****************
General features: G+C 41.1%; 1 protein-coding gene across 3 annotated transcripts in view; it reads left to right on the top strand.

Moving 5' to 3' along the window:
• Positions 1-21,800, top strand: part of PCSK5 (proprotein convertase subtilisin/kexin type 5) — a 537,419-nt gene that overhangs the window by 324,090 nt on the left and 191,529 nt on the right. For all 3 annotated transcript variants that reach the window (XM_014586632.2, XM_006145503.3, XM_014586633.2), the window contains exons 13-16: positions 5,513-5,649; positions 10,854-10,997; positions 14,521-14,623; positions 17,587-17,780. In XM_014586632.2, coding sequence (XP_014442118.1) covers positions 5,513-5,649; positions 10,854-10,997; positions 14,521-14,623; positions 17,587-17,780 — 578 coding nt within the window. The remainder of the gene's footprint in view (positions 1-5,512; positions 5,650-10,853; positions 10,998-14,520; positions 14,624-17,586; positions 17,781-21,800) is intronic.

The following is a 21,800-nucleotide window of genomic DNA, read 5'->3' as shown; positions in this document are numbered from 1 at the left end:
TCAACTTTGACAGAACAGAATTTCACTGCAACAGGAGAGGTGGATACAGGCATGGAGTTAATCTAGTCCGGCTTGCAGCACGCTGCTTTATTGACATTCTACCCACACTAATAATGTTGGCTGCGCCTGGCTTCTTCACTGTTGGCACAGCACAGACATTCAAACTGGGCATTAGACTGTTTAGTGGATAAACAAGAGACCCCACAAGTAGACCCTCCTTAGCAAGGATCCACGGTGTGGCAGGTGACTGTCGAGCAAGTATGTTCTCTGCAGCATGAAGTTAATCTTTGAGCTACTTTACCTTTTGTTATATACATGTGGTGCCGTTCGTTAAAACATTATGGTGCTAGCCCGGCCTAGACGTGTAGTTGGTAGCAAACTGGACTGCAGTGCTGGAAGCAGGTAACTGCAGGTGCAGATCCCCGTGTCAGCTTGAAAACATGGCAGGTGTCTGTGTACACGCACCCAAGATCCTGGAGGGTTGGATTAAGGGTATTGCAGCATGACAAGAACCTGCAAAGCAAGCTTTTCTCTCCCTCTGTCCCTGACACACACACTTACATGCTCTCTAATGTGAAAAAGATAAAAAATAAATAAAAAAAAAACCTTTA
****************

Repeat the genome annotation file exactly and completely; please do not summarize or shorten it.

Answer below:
General features: G+C 41.1%; 1 protein-coding gene across 3 annotated transcripts in view; it reads left to right on the top strand.

Moving 5' to 3' along the window:
• Positions 1-21,800, top strand: part of PCSK5 (proprotein convertase subtilisin/kexin type 5) — a 537,419-nt gene that overhangs the window by 324,090 nt on the left and 191,529 nt on the right. For all 3 annotated transcript variants that reach the window (XM_014586632.2, XM_006145503.3, XM_014586633.2), the window contains exons 13-16: positions 5,513-5,649; positions 10,854-10,997; positions 14,521-14,623; positions 17,587-17,780. In XM_014586632.2, coding sequence (XP_014442118.1) covers positions 5,513-5,649; positions 10,854-10,997; positions 14,521-14,623; positions 17,587-17,780 — 578 coding nt within the window. The remainder of the gene's footprint in view (positions 1-5,512; positions 5,650-10,853; positions 10,998-14,520; positions 14,624-17,586; positions 17,781-21,800) is intronic.

The following is a 21,800-nucleotide window of genomic DNA, read 5'->3' as shown; positions in this document are numbered from 1 at the left end:
TCAACTTTGACAGAACAGAATTTCACTGCAACAGGAGAGGTGGATACAGGCATGGAGTTAATCTAGTCCGGCTTGCAGCACGCTGCTTTATTGACATTCTACCCACACTAATAATGTTGGCTGCGCCTGGCTTCTTCACTGTTGGCACAGCACAGACATTCAAACTGGGCATTAGACTGTTTAGTGGATAAACAAGAGACCCCACAAGTAGACCCTCCTTAGCAAGGATCCACGGTGTGGCAGGTGACTGTCGAGCAAGTATGTTCTCTGCAGCATGAAGTTAATCTTTGAGCTACTTTACCTTTTGTTATATACATGTGGTGCCGTTCGTTAAAACATTATGGTGCTAGCCCGGCCTAGACGTGTAGTTGGTAGCAAACTGGACTGCAGTGCTGGAAGCAGGTAACTGCAGGTGCAGATCCCCGTGTCAGCTTGAAAACATGGCAGGTGTCTGTGTACACGCACCCAAGATCCTGGAGGGTTGGATTAAGGGTATTGCAGCATGACAAGAACCTGCAAAGCAAGCTTTTCTCTCCCTCTGTCCCTGACACACACACTTACATGCTCTCTAATGTGAAAAAGATAAAAAATAAATAAAAAAAAAACCTTTA